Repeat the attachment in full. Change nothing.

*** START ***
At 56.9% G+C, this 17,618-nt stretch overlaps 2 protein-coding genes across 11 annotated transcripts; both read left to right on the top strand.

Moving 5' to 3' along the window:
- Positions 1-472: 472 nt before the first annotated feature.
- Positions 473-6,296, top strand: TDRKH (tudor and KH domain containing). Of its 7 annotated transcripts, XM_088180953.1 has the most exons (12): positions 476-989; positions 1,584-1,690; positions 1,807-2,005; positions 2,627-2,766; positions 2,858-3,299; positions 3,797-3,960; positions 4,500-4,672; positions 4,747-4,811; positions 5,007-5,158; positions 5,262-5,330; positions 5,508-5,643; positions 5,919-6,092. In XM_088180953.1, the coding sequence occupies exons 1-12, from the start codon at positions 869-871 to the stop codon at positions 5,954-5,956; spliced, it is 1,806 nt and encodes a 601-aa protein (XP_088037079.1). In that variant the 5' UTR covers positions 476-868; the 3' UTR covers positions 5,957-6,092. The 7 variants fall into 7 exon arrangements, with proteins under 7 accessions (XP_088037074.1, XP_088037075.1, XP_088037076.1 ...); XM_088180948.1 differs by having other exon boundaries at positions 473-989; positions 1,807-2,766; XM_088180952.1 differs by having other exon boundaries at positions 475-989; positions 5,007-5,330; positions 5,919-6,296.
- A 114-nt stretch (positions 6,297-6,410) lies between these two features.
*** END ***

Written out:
At 56.9% G+C, this 17,618-nt stretch overlaps 2 protein-coding genes across 11 annotated transcripts; both read left to right on the top strand.

Moving 5' to 3' along the window:
- Positions 1-472: 472 nt before the first annotated feature.
- Positions 473-6,296, top strand: TDRKH (tudor and KH domain containing). Of its 7 annotated transcripts, XM_088180953.1 has the most exons (12): positions 476-989; positions 1,584-1,690; positions 1,807-2,005; positions 2,627-2,766; positions 2,858-3,299; positions 3,797-3,960; positions 4,500-4,672; positions 4,747-4,811; positions 5,007-5,158; positions 5,262-5,330; positions 5,508-5,643; positions 5,919-6,092. In XM_088180953.1, the coding sequence occupies exons 1-12, from the start codon at positions 869-871 to the stop codon at positions 5,954-5,956; spliced, it is 1,806 nt and encodes a 601-aa protein (XP_088037079.1). In that variant the 5' UTR covers positions 476-868; the 3' UTR covers positions 5,957-6,092. The 7 variants fall into 7 exon arrangements, with proteins under 7 accessions (XP_088037074.1, XP_088037075.1, XP_088037076.1 ...); XM_088180948.1 differs by having other exon boundaries at positions 473-989; positions 1,807-2,766; XM_088180952.1 differs by having other exon boundaries at positions 475-989; positions 5,007-5,330; positions 5,919-6,296.
- A 114-nt stretch (positions 6,297-6,410) lies between these two features.